Awww you got these from Nik!


message 22: by Annie (new)

Annie Arcane (anniearcane) *consumes a 1/2 dozen cookies**sways happily*
Mr Nik takes real good care of us! (Now he sounds like a pimp hahaha)


Tara Woods Turner | 2063 comments 'Hello, Gator'
*smoothes Nik's rabbit collar*


message 24: by Annie (new)

Annie Arcane (anniearcane) ROFLMAO!!!! >_<

You. Are. Effin. Awesome.


Tara Woods Turner | 2063 comments *facepalm*
Argh! Do you see what even a little 50 Shades will do to a perfectly good thread?!
*grabs phone book, looks up 24 hour priests*


message 26: by Annie (new)

Annie Arcane (anniearcane) Pfft! We took a mediocre (totally kidding!) thread and brought it into the realm of greatness, Miss Tara!!

*calls in personal exorcist, just in case*


Tara Woods Turner | 2063 comments *consider's Annie's point...*
Objection withdrawn, your honor. Move to strike. Your witness.
*adds Annie to Christmas card list. Decides to actually send Christmas cards*


message 28: by Nik (new)

Nik Krasno | 15696 comments All that while I was asleep? Finlandia is gone, I have a feeling. How exactly Nik evolved from pimp to rabbit? -:)
Having now serious doubts about your drinking aptitude, I'll have to downgrade drinks on the offer. Sprite, Borjomi anyone?


Tara Woods Turner | 2063 comments The collar of your coat is lined with rabbit fur - classic American pimp wear from the 1970s. I don't drink carbonated beverages but if I am denied the Finlandia I guess I will have an iced tea or a Pellegrino with lime.


message 30: by Nik (new)

Nik Krasno | 15696 comments Annie wrote: "a mediocre thread"

Now that's an insult -:)


message 31: by Nik (new)

Nik Krasno | 15696 comments Tara wrote: "if I am denied the Finlandia..."

I'll pour shots instead of pimping bottles -:)


Tara Woods Turner | 2063 comments Nik wrote 'Now that's an insult.'

The cookies made us do it.


message 33: by Nik (new)

Nik Krasno | 15696 comments Magic cookies sold at Koh Samui? -:)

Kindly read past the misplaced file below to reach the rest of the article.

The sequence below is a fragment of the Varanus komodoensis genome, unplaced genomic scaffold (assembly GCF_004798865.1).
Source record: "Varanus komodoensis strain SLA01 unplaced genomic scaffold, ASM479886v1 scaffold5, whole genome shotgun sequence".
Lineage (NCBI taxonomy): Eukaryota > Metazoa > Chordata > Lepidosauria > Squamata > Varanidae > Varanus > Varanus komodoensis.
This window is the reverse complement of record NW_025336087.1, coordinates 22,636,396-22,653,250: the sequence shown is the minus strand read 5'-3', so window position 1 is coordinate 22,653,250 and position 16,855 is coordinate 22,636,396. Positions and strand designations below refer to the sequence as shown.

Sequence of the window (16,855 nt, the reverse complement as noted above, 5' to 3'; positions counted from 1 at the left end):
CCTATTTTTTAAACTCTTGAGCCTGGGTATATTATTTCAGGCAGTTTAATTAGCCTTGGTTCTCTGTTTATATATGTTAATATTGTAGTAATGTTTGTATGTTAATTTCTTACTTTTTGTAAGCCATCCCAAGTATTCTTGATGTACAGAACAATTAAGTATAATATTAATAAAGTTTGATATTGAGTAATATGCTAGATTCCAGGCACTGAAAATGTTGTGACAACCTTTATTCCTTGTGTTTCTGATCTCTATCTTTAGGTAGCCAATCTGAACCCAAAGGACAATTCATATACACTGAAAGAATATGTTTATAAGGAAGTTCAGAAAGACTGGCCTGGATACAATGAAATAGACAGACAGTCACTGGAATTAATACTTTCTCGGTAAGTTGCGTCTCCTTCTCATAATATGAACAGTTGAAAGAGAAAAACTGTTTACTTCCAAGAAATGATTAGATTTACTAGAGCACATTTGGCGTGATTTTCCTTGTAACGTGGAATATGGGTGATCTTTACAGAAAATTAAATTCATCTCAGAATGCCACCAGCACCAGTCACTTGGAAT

message 34: by Annie (new)

Annie Arcane (anniearcane) Nik wrote: "Annie wrote: "a mediocre thread"

Now that's an insult -:)"


Hey!! *GASP* Don't take out the "totally kidding!" part and make me look like a butthead!! I already look like one *smirks* May I interest you in a peace offering? Magic cookie, perhaps?

@Miss Tara: *whispers* Never trust the cookies...


message 35: by Nik (new)

Nik Krasno | 15696 comments No problem, Annie, all is cool. Tara has sent me privately a few options for a rabbit color jackets, so, if the need arises, I can play a role more authentically -:)


message 36: by Annie (new)

Annie Arcane (anniearcane) If I may be so bold to say, the purple really brings out your eyes... *passes Mr Nik golden pimp cane* ...and now your ensemble is complete, boss. Let's go earn some moolah, shall we? ^_~


message 37: by Nik (new)

Nik Krasno | 15696 comments Thanks for the cane. Gonna get one of those purple rabbits after tasting a magic cookie -:) Moolah, hiding is pointless, we are coming


Tara Woods Turner | 2063 comments Ah! My sweet comrades.


message 39: by Annie (new)

Annie Arcane (anniearcane) And to think I was once hesitant to speak up here. Those days are looong gone, suckas!!!

Group hugs,
Ann


message 40: by Alex (new)

Alex (asato) There is a special hell for those who habitually hijack threads.


message 41: by Annie (last edited Jul 12, 2016 11:09AM) (new)

Annie Arcane (anniearcane) @Mr Alex: It's a pretty cozy place. They offered me cookies. Who am I to refuse?

Although, you totally make a good point! Sorry, Mr Nik!! In response to the OP...

Imho, brick-and-mortar just can't compete with online anymore. At least not on an everyday basis. It's similar to the fashion industry where retailers are "guessing" the popular trends (a.k.a. "best sellers") 9 months in advance. Yeah, good luck, eh? To make matters worse, that's coupled with another factor: the current state of consumers...

Two very important things have become exceedingly scarce in this day and age:

1. Money (inflation is a biznitch)
2. Time (inflation is a biznitch so folks are working more)

Convenience is key. And, sure, readers still dig print books. I'm not arguing that at all! But with the middle class shrinking fast enough to make my head spin, I reckon that most people just wanna save time and money at the end of the day.

Wow. I sound really serious. See, this is why I never have something legit to say LOL

Hugs,
Ann


Tara Woods Turner | 2063 comments Annie-kins